Advice to help you help your baby develop their language and communication skills simply by talking.
As a parent you provide the primary source of information through which your baby will learn about the surrounding world and how to interact in it. By communicating with your baby through speech, touch and shared attention you not only help to develop a special bond but also act to enhance their social, psychological and intellectual development.
Recent research suggests that the number of children with language and communication difficulties is growing (National Literacy Trust). Although the exact cause is not known it is thought to be a combination of factors such as the increased presence of television in the home, increased parental working hours, little concentrated time spent as a family unit (i.e. at meal times) and a decrease in the use of nursery rhymes and interactive play with family members, all contributing to a significant decrease in the level of focused, one on one attention that a young baby receives.
It is currently estimated that 1 in 10 children suffer speech impairment serious enough to require professional help; with many more nursery aged infants displaying inadequate communication skills. The National Literacy Trust are currently running a 'Talk to your Baby' campaign which aims to raise awareness that infants are not able to develop sufficient communication and language skills simply by being exposed to the world around them. Instead they are in need of focused, one to one attention from parents and other caregivers to help develop their communication skills fully - this is most vital between birth and the age of 3, when the foundation blocks for future learning are laid.
Although newborns are unable to communicate verbally (aside from crying), they are able to engage in shared attention. The best way to communicate with a very young infant is to hold them approximately ten inches away from your face (as this is where they are best able to focus) and spend some time singing, chatting or making facial expressions to stimulate them. This helps to familiarise the child with the sounds and patterns naturally occurring in speech and provide them with the basis for language development. A good time to do this is after feeding when your baby is relaxed; this can be a good way to help a new Dad form a bond with baby.
Another excellent way of helping your child to develop a good basis for language is by constantly talking to them, describing where you are and what you are doing, as this acts to continually reinforcing the sound of speech. Additionally, as your baby grows older you can begin to reinforce the names of everyday objects when their attention is focused on the object; the use of simple picture books can reinforce this association.
At approximately 8 months of age, babies start to form consonant sounds such as 'ba' and 'da'; copying your baby will reinforce these already acquired sounds and by introducing new sounds your baby will begin to expand their knowledge of speech sounds. By 12 months your baby is likely to understand a lot of what you say and may have a trial and error vocabulary of up to about 50 words. Encouragement and language stimulation are as important as ever as at this age the speech patterns and sounds already learnt really come into play as your child begins to construct basic sentences and learns to associate newer, more abstract words with their associated objects and actions.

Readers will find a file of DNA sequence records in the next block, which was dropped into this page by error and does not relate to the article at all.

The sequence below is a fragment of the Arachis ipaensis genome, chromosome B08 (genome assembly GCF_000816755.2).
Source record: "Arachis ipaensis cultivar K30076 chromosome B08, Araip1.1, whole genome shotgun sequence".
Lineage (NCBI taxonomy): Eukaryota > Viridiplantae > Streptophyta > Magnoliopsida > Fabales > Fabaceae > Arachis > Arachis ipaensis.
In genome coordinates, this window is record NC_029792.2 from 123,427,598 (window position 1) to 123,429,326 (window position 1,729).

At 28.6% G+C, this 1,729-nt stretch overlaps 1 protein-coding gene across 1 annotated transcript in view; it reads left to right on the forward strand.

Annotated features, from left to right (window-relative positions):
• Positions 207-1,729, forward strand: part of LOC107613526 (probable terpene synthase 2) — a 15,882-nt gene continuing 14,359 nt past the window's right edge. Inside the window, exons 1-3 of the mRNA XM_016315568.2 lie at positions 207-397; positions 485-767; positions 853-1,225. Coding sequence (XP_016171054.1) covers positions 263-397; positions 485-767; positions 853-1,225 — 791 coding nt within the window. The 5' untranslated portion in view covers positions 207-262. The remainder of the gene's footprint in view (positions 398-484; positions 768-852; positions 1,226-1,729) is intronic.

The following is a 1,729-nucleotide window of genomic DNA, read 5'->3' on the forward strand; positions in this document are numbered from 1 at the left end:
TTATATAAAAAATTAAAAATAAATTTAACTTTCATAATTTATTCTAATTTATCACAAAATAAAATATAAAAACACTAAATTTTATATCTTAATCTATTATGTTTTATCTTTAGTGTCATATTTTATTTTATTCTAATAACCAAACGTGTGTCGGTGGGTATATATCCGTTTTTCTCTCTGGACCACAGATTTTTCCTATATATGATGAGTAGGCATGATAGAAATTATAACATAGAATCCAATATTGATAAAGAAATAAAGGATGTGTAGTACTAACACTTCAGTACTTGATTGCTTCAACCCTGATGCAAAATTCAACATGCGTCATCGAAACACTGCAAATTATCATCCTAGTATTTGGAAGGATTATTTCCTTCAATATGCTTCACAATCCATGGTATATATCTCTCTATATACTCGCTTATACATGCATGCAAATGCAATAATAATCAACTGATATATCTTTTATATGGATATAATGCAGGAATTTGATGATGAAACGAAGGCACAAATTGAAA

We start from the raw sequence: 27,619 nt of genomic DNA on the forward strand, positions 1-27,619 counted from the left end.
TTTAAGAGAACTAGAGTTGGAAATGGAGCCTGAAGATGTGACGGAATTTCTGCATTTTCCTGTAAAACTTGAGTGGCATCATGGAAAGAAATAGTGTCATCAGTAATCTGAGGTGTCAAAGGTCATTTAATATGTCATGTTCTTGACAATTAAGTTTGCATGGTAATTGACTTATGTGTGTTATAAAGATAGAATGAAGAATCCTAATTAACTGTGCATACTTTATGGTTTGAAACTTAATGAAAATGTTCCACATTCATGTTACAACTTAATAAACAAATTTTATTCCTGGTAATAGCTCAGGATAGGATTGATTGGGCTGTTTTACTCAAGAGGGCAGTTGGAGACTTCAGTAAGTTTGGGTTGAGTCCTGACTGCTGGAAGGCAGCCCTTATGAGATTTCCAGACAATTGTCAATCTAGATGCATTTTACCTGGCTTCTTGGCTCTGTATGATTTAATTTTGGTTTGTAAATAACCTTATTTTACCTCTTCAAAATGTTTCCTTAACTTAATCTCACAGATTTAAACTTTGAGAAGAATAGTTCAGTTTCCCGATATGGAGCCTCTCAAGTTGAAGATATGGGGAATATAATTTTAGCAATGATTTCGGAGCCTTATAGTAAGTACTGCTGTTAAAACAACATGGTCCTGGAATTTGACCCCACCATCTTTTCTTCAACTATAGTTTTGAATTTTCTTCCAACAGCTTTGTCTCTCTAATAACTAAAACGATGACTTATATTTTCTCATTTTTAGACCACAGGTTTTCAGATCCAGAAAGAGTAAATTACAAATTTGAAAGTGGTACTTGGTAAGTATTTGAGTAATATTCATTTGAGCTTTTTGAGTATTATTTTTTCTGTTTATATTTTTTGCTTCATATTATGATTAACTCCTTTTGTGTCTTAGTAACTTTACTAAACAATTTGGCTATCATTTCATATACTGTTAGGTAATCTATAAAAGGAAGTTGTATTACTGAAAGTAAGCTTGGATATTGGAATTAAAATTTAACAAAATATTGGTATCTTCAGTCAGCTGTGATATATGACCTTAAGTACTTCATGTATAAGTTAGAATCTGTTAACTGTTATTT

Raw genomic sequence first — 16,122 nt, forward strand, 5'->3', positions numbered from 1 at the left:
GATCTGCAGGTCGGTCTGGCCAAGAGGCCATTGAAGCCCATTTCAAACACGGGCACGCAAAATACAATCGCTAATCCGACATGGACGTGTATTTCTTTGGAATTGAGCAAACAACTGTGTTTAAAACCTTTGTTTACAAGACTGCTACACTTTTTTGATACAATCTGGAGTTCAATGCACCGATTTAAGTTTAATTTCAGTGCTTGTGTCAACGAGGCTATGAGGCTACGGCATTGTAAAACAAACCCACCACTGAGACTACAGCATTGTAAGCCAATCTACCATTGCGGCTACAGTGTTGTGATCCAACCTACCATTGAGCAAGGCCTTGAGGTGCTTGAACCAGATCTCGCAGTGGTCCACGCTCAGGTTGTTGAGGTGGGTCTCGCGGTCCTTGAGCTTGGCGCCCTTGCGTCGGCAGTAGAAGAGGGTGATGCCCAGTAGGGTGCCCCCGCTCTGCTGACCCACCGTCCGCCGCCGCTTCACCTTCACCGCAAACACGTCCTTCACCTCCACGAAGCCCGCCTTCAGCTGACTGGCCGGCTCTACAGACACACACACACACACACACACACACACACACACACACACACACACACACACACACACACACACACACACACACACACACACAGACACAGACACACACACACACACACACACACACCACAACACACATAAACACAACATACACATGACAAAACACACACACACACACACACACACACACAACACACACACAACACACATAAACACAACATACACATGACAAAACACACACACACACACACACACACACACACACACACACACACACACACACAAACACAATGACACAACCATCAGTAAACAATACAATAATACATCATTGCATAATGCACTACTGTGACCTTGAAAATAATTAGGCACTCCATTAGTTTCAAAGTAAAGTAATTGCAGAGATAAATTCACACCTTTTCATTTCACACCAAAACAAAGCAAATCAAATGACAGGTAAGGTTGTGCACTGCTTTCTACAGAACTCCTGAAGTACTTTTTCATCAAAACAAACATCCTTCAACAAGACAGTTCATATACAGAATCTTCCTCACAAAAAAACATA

However, communication with your child can begin before they are born. Babies' ears develop in approximately the third week of gestation and they are able to respond to sound stimulation by the sixteenth week. It is though that this is when a baby begins to learn the basic speech sounds, patterns and typical frequencies used in their native language. In the womb, the mother's voice can be heard very clearly and although external voices are less clear, they are still audible, especially those of lower frequencies (enabling Dads to familiarise the baby with their voice).
Research has shown that whilst in the womb, a foetus is able to respond to vocal stimulation through movement of limbs and also in the level of reciprocal stimulation they exhibit. Fitzpatrick (2002) found that the sound of a mother's voice results in a decrease of the heart rate of a foetus. Additional findings suggest that babies remember the sounds they heard whilst in the womb, with newborns showing an instant preference to the sound of their parents' voices over others and responding more to songs and stories they were exposed to in the womb in comparison with new versions (Salt '87)
By exposing your baby to focused and attentive communication throughout pregnancy and from birth onwards, you will be helping your child to build the valuable language skills which will later help them read, write, converse and socialise effectively. Methods to use include attentive listening, singing songs, active playing, looking at picture books and talking in simple baby talk without distractions.
By spending a little time each day indulging your baby with your undivided attention you'll not only develop a stronger bond with your baby but also be helping them to develop important skills that will set them up for the rest of their life.
The National Literacy Trust offer a range of free downloadable resources designed to help you develop your child's communication skills from birth.
Click here to visit the website